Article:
10 1. From the Real Numbers to the Complex Numbers
This proposition provides a method of proof, called induction, surely known to
many readers. For each n N, let Pn be a mathematical statement. To verify that
Pn is a true statement for each n, it suffices to show two things: first, P1 is true;
second, for all k, whenever Pk is true, then Pk+1 is true. The reason is that the set
of n for which Pn is true is then an inductive set containing 1; by Proposition 3.1
this set is N.
0 1 2 x x + 1
Figure 1.3. Induction.
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Exercise 1.8. Apply the principle of mathematical induction to establish the
well-ordering principle: every nonempty subset of N contains a least element.
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Exercise 1.9. It is of course obvious that there is no natural number between
0 and 1. Prove it!
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Exercise 1.10. For a constant C put f(x) = x + C. Find a formula for the
composition of f with itself n times. Prove the formula by induction.
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Exercise 1.11. For nonzero constants A and B, put f(x) = A(x + B) - B.
Find a formula for the composition of f with itself n times. Prove the formula by
induction. Find a short proof by expressing the behavior of f in simple steps.
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Exercise 1.12. For constants M, C with M 6 = 1 put f(x) = Mx + C. Find a
formula for the composition of f with itself n times. Suggestion: Write f in the
notation of the previous exercise.
We close this section by proving a precise statement to the effect that many
small things make a big thing. This seemingly evident but yet surprisingly subtle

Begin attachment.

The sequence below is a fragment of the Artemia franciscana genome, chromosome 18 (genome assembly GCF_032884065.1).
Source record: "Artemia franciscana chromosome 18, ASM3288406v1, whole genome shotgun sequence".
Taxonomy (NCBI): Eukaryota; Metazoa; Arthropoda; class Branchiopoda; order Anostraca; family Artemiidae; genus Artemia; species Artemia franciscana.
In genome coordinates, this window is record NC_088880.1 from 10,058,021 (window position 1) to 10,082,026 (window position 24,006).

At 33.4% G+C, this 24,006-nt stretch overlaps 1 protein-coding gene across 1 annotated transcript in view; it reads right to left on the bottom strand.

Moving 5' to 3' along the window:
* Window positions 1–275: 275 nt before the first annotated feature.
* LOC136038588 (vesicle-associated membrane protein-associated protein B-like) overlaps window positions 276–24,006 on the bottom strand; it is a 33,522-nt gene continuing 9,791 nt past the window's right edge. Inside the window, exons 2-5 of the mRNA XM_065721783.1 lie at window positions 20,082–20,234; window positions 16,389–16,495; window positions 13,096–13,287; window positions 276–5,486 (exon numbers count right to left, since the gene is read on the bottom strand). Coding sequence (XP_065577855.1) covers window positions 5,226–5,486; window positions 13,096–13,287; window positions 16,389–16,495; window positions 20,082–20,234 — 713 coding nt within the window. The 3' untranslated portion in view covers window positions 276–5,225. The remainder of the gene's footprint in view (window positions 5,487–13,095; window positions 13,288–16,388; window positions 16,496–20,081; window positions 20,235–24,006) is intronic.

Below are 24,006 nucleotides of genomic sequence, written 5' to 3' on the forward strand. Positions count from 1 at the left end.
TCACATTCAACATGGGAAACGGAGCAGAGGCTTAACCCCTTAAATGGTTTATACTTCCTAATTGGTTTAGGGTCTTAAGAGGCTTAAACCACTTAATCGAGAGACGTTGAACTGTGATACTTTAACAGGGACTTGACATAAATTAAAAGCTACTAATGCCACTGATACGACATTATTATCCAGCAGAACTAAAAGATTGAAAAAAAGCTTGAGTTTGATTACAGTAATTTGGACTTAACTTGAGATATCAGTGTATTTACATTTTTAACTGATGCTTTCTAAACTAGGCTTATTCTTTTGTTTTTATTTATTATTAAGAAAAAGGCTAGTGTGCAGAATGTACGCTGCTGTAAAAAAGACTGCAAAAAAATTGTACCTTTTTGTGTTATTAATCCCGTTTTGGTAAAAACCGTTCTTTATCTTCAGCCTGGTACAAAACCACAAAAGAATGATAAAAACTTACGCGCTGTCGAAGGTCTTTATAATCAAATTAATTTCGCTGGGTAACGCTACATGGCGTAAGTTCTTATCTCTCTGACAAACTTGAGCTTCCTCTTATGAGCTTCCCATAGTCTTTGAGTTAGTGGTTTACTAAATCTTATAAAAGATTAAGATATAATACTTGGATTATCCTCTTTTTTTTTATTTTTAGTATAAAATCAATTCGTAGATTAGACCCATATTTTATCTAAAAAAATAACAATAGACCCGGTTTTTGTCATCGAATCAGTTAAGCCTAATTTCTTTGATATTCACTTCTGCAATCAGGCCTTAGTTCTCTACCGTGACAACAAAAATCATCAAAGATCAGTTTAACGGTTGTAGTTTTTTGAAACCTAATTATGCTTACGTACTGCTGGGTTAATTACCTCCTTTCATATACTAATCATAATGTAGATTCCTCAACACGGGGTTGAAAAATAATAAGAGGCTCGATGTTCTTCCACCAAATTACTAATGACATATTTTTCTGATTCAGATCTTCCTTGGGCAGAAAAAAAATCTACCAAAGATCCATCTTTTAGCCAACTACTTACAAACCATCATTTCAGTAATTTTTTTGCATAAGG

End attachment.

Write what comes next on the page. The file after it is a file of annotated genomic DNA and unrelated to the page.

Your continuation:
property of R, as stated in Proposition 3.2, requires the completeness axiom for
its proof. The proposition does not hold in all ordered fields. In other words,
there exist ordered fields F with the following striking property: F contains the
natural numbers, but it also contains super numbers, namely elements larger than
any natural number. For the real numbers, however, things are as we believe. The
natural numbers are an unbounded subset of the real numbers.
Proposition 3.2 (Archimedean property). Given positive real numbers x and ,
there is a positive integer n such that n x. Equivalently, given y 0, there is
an n N such that
1
n
y.
Proof. If the first conclusion were false, then every natural number would be
bounded above by
x.
If the second conclusion were false, then every natural number
would be bounded above by
1
y
. Thus, in either case, N would be bounded above.
We prove otherwise. If N were bounded above, then by the completeness axiom N
would have a least upper bound K. But then K - 1 would not be an upper bound,
and hence we could find an integer n with K - 1 n K. But then K n + 1;
since n + 1 N, we contradict K being an upper bound. Thus N is unbounded
above and the Archimedean property follows.
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